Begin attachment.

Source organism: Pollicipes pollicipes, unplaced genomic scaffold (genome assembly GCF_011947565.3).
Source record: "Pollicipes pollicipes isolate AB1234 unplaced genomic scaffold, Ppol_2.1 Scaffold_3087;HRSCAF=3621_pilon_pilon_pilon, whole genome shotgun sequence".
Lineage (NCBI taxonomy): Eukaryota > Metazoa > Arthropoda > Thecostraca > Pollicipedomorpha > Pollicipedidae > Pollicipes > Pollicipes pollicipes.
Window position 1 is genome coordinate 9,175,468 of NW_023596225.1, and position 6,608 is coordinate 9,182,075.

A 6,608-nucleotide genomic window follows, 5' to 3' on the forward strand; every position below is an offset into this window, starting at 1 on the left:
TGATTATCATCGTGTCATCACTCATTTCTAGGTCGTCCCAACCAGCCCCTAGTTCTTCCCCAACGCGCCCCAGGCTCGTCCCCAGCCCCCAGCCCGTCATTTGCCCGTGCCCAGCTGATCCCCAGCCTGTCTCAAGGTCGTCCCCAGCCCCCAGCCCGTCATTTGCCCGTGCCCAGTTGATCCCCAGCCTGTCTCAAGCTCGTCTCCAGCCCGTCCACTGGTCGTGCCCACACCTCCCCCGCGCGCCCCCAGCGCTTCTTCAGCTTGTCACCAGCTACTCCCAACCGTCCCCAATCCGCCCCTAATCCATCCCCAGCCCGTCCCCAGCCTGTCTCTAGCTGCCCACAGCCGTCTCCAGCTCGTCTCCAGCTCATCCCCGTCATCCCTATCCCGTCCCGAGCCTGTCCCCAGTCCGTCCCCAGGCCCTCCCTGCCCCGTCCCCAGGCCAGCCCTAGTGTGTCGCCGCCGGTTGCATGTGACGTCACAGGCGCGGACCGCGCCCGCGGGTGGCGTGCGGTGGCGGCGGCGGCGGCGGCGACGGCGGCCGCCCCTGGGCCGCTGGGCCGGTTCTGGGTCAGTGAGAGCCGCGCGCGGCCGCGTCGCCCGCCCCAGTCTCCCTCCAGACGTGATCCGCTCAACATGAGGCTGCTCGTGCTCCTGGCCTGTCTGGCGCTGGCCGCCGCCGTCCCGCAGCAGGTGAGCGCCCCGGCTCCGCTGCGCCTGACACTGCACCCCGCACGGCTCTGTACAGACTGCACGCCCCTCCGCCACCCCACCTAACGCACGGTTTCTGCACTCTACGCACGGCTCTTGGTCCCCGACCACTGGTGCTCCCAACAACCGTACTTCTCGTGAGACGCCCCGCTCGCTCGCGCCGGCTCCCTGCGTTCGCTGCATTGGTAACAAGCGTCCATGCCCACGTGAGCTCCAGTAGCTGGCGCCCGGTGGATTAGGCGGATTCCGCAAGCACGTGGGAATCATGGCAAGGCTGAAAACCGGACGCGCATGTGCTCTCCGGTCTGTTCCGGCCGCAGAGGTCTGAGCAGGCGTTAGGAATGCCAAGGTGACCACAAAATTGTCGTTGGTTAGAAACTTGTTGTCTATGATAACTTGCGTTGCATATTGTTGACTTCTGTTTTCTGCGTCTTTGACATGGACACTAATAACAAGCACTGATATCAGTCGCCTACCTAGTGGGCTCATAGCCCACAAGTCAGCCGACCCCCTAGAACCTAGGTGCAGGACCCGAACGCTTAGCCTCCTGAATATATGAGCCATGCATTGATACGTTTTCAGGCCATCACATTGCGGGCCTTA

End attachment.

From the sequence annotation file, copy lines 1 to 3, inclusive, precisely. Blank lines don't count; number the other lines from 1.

Source organism: Pollicipes pollicipes, unplaced genomic scaffold (genome assembly GCF_011947565.3).
Source record: "Pollicipes pollicipes isolate AB1234 unplaced genomic scaffold, Ppol_2.1 Scaffold_3087;HRSCAF=3621_pilon_pilon_pilon, whole genome shotgun sequence".
Lineage (NCBI taxonomy): Eukaryota > Metazoa > Arthropoda > Thecostraca > Pollicipedomorpha > Pollicipedidae > Pollicipes > Pollicipes pollicipes.